Federal data is complete from 1998-2017. State and local data is complete from 1998-2015. In the tables and charts below, acres are allocated to each program proportionate to the size of the contributions to each acquisition. For example, if an acquisition had two contributions, and each program contributed equal dollar amounts, each program receives 50% of the acres. If you have questions or want to provide updated information, please contact Jessica Welch at firstname.lastname@example.org.
Profile of State Program(s)
Alabama Forever Wild Land Trust Program: Voters established the Forever Wild program in 1992 and reauthorized it in 2012. The program has purchased lands for general recreation, nature preserves, additions to wildlife management areas and state parks. To date, the program has secured more than 248,000 acres of land in Alabama for public use, including more than 186,000 in permanent ownership. The remainder of the land is long-term recreational lease. Forever Wild lands are managed by the Department of Conservation and Natural Resources through the State Lands, State Parks, and Wildlife and Freshwater Fisheries divisions.
Substantial State Investment
Beginning in 1992, funding for the purchase of land for conservation, recreation, and wildlife management has come from the Forever Wild Land Trust program. Funding is generated by the interest earned from offshore natural gas royalties, which are deposited into the Alabama Trust Fund. The Forever Wild Land trust receives 10 percent of this interest, with a maximum of $15 million per year. The Forever Wild Land Trust was established by a voter-approved constitutional amendment in 1992 with 84 percent support. In 2012, voters extended the constitutional amendment to fund the program for another 20 years, through 2032, with 75 percent support. In November 2016, Alabama voters approved a constitutional amendment with nearly 80 percent support to prohibit reallocating state park funds for other uses. This came in response to allocations from the state parks budget to the general fund, which resulted in the close of five state parks and limited hours at other parks. About 87 percent of the state parks budget comes from guest fees. Alabama voters approved a bond measure in 1998 to authorize the issuance of $110 million in bonds for state park maintenance.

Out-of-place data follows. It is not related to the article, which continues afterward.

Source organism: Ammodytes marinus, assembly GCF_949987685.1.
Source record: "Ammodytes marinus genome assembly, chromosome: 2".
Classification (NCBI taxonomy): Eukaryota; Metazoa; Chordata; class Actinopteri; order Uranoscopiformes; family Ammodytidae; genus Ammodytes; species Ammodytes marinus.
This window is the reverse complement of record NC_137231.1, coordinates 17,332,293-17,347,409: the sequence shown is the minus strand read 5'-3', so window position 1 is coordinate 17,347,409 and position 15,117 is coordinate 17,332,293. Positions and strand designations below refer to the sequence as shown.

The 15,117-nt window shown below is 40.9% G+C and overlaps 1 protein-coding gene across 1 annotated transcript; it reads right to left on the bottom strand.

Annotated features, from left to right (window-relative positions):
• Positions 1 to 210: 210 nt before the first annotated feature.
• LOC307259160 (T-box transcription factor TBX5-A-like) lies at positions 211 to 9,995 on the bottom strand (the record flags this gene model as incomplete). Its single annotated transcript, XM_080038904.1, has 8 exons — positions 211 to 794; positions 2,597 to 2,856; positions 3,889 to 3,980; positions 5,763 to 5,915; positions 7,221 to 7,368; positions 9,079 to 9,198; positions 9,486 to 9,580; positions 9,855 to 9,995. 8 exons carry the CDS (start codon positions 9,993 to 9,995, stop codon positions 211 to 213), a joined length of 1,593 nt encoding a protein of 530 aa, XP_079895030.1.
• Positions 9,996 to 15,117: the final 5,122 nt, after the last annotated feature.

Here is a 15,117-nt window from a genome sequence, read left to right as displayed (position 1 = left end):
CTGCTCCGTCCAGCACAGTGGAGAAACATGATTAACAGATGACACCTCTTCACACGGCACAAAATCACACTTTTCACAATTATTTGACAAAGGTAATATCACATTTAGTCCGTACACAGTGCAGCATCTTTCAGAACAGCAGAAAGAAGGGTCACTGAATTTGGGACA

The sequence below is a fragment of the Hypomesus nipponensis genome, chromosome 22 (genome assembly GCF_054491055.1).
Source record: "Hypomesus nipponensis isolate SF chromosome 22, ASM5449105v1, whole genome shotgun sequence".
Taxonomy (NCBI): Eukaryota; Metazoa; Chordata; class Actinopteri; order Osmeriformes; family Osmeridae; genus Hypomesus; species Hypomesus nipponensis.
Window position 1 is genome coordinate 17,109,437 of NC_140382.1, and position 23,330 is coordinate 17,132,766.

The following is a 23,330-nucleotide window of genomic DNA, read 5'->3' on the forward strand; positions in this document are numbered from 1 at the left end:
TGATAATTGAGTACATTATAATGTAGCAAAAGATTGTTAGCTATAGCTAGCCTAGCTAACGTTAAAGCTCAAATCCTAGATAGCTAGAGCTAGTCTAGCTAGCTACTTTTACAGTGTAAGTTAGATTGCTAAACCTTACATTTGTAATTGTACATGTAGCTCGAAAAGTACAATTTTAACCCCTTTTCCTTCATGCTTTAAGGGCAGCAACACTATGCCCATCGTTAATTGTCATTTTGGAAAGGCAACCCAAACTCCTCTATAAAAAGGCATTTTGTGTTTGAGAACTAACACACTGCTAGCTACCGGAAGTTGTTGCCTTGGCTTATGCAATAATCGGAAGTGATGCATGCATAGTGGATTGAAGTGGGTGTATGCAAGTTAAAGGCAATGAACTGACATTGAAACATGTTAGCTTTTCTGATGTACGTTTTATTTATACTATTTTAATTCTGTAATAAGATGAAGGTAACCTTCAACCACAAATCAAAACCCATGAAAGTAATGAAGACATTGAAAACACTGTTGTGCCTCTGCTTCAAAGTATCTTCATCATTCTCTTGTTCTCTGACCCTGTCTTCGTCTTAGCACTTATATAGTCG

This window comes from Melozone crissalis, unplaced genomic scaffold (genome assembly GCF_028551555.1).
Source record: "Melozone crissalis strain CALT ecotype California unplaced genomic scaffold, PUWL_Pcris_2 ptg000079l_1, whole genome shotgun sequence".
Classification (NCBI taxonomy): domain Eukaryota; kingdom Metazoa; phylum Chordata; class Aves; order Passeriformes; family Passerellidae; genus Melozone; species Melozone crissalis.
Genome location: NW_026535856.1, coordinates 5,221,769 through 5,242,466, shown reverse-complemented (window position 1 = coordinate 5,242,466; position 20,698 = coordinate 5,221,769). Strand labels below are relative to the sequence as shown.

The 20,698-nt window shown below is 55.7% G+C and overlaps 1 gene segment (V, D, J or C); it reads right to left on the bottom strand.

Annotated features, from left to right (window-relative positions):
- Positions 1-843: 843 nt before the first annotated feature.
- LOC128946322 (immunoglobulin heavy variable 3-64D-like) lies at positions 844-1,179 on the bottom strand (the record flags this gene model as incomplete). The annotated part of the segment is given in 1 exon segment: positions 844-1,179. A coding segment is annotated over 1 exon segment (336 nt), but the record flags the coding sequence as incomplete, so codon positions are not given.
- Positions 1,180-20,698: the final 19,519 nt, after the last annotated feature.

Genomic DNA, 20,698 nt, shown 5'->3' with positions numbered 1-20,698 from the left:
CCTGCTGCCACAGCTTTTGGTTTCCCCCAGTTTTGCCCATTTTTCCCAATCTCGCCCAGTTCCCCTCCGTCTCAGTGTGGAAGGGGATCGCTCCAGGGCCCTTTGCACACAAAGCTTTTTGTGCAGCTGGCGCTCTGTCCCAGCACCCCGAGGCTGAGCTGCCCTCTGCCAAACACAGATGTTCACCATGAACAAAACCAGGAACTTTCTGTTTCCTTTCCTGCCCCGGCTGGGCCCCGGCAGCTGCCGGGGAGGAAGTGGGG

Local Financing Enabled
Land acquisition by counties and municipalities is generally accomplished through capital improvement budgets with money allocated from the general fund. While the Alabama Constitution imposes limitations on local taxes, creating a dedicated funding source through sales taxes, property taxes, and/or general obligation bonds is possible. Municipalities and counties have the authority to issue bonds for land acquisition including land for parks. Governing bodies of municipalities and counties have the discretion to hold an election for the approval of a bond measure, so a public vote is not necessarily required. Counties and municipalities do not need state legislative approval to issue general obligation bonds if they have sufficient revenue to pay the debt service and their property tax rates are within the established limits. If the jurisdiction does not have sufficient revenue to pay the debt service, then it could look to increase the sales tax or property tax. Though no specific instances of bonds for land acquisition could be found, more and more cities have been creating parks for open space and recreation, likely through capital improvement budgets.
Local Programs Included
No local conservation finance measures have been approved by voters in Alabama. For more information, visit www.landvote.org.
Federal agencies and programs that have conserved land in Alabama include:
- U.S. Department of Defense – Readiness and Environmental Protection Initiative (REPI)
- U.S. Fish and Wildlife Service – Land and Water Conservation Fund (LWCF)
- U.S. Fish and Wildlife Service – National Coastal Wetlands Conservation Grant Program
- U.S. Fish and Wildlife Service – North American Wetlands Conservation Act (NAWCA)
- U.S. Fish and Wildlife Service – Section 6 Grant
- U.S. Fish and Wildlife Service – State Wildlife Grant Program
- U.S. Forest Service – Forest Legacy Program (FLP)
- U.S. Forest Service – Land and Water Conservation Fund (LWCF)
- U.S. National Oceanic and Atmospheric Administration – Coastal and Estuarine Land Conservation Program (CELCP)
- U.S. National Park Service – Land and Water Conservation Fund (LWCF)
- U.S. Natural Resources Conservation Service – Farm and Ranch Lands Protection Program (FRPP)
- U.S. Natural Resources Conservation Service – Grassland Reserve Program (GRP)
- U.S. Natural Resources Conservation Service – Wetlands Reserve Program (WRP)